PG&E Won’t Face Local Criminal Charges Over San Bruno Blast, Federal Case Still Possible

Local prosecutors have decided not to pursue criminal charges against PG&E for the 2010 gas pipeline explosion in San Bruno, though the U.S. Attorney’s Office has another two years to file a criminal case, an assistant district attorney said today.

The San Mateo County District Attorney’s Office and the state Attorney General on Monday let a three-year deadline expire before filing any criminal charges against PG&E in connection with the Sept. 9, 2010, blast, which caused the deaths of eight people, injured more than 60 others and destroyed 38 Crestmoor Canyon homes.

However, Assistant District Attorney Al Serrato said that local prosecutors were continuing to partner with their federal counterparts in an ongoing criminal investigation, and that PG&E could still be charged.

“Given the scope and complexity of a case like this, it’s not uncommon for the federal prosecutors to take the lead,” Serrato said. “We’ve essentially deferred to them.”

The U.S. Attorney’s Office has five years from the date of the explosion to file a criminal case, he said.

Following a yearlong investigation into the deadly explosion, the National Transportation Safety Board concluded that PG&E failed to detect a faulty weld in the 30-inch natural gas transmission line from the time it was installed in San Bruno in 1956, to the day it exploded in 2010.

The NTSB called PG&E’s pipeline safety management program “deficient and ineffective,” and said that its emergency response procedures following the explosion and gas-fed fire were “flawed.”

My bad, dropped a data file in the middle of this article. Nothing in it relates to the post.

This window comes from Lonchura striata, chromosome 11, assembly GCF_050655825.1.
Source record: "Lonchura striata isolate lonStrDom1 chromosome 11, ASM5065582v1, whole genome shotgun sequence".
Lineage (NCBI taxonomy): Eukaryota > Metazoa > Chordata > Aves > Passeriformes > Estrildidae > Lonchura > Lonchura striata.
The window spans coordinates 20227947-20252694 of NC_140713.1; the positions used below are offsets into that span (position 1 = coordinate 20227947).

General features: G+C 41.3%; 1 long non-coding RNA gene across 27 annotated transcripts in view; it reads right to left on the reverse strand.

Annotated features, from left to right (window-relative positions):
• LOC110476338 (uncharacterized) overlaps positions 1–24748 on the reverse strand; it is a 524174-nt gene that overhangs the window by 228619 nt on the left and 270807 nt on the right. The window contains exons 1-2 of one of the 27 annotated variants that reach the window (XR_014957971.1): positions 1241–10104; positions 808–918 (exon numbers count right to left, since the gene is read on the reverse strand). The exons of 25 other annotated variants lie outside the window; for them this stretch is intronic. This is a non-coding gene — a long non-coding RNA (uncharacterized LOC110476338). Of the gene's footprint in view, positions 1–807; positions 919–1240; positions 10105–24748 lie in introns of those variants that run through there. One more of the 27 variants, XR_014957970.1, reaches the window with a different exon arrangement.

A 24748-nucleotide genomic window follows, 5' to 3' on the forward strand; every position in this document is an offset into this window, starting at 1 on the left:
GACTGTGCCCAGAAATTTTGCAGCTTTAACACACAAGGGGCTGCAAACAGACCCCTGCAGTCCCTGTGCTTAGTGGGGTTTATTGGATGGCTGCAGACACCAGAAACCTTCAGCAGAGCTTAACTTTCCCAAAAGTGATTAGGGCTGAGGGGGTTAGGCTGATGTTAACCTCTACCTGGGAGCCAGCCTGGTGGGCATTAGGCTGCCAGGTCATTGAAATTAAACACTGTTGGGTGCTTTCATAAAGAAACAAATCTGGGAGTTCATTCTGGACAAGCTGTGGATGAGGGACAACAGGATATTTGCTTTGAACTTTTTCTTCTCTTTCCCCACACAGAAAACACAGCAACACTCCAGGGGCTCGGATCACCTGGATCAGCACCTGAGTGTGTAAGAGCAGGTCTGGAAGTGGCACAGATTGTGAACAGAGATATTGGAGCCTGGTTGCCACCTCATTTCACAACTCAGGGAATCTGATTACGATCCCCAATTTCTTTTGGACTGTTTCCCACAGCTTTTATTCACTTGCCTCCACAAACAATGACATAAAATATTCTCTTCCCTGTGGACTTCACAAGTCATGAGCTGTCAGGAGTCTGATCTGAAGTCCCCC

On Monday, the utility announced it had settled a total 499 confidential claims associated with the explosion, paying out more than $565 million, PG&E spokeswoman Brittany Chord said.

The California Public Utilities Commission is currently considering a financial penalty against PG&E, which could exceed $2 billion.

Since the San Bruno explosion, PG&E has pledged to overhaul its pipeline safety inspection program throughout its service area, compensate those affected by the disaster and cooperate with any criminal investigation.

“We’ll continue to cooperate with the investigation at the federal level,” Chord said.

Chris Cooney, Bay City News

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  • bd3517

    I truly wonder what a corporation would have to do to get criminally prosecuted. Evidently it involves more than killing or maiming 70 people and destroying 40 homes while diverting maintenance funds to profits. At the same time, If you’re a minority that bar is evidently somewhat lower, aka selling a bag of weed.